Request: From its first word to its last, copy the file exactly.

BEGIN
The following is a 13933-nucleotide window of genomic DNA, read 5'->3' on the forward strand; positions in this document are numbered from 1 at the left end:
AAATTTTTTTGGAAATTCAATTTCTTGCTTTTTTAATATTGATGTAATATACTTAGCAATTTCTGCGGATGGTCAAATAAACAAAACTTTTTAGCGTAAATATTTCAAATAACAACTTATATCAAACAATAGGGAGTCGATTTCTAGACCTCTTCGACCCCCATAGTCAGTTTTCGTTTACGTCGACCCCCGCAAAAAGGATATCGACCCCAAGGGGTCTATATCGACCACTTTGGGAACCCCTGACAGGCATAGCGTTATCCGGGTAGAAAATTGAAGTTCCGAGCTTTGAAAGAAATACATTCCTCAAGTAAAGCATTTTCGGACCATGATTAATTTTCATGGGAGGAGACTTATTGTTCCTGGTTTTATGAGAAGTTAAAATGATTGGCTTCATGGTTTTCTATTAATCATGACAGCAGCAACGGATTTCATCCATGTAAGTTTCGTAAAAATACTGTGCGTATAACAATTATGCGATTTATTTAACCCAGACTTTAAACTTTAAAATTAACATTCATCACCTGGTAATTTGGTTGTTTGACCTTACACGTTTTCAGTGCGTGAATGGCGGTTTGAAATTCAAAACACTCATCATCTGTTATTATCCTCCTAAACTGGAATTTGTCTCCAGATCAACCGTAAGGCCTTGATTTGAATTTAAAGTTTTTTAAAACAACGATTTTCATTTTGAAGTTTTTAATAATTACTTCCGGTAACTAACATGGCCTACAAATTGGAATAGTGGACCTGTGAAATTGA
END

The following is a 13933-nucleotide window of genomic DNA, read 5'->3' on the forward strand; positions in this document are numbered from 1 at the left end:
AAATTTTTTTGGAAATTCAATTTCTTGCTTTTTTAATATTGATGTAATATACTTAGCAATTTCTGCGGATGGTCAAATAAACAAAACTTTTTAGCGTAAATATTTCAAATAACAACTTATATCAAACAATAGGGAGTCGATTTCTAGACCTCTTCGACCCCCATAGTCAGTTTTCGTTTACGTCGACCCCCGCAAAAAGGATATCGACCCCAAGGGGTCTATATCGACCACTTTGGGAACCCCTGACAGGCATAGCGTTATCCGGGTAGAAAATTGAAGTTCCGAGCTTTGAAAGAAATACATTCCTCAAGTAAAGCATTTTCGGACCATGATTAATTTTCATGGGAGGAGACTTATTGTTCCTGGTTTTATGAGAAGTTAAAATGATTGGCTTCATGGTTTTCTATTAATCATGACAGCAGCAACGGATTTCATCCATGTAAGTTTCGTAAAAATACTGTGCGTATAACAATTATGCGATTTATTTAACCCAGACTTTAAACTTTAAAATTAACATTCATCACCTGGTAATTTGGTTGTTTGACCTTACACGTTTTCAGTGCGTGAATGGCGGTTTGAAATTCAAAACACTCATCATCTGTTATTATCCTCCTAAACTGGAATTTGTCTCCAGATCAACCGTAAGGCCTTGATTTGAATTTAAAGTTTTTTAAAACAACGATTTTCATTTTGAAGTTTTTAATAATTACTTCCGGTAACTAACATGGCCTACAAATTGGAATAGTGGACCTGTGAAATTGA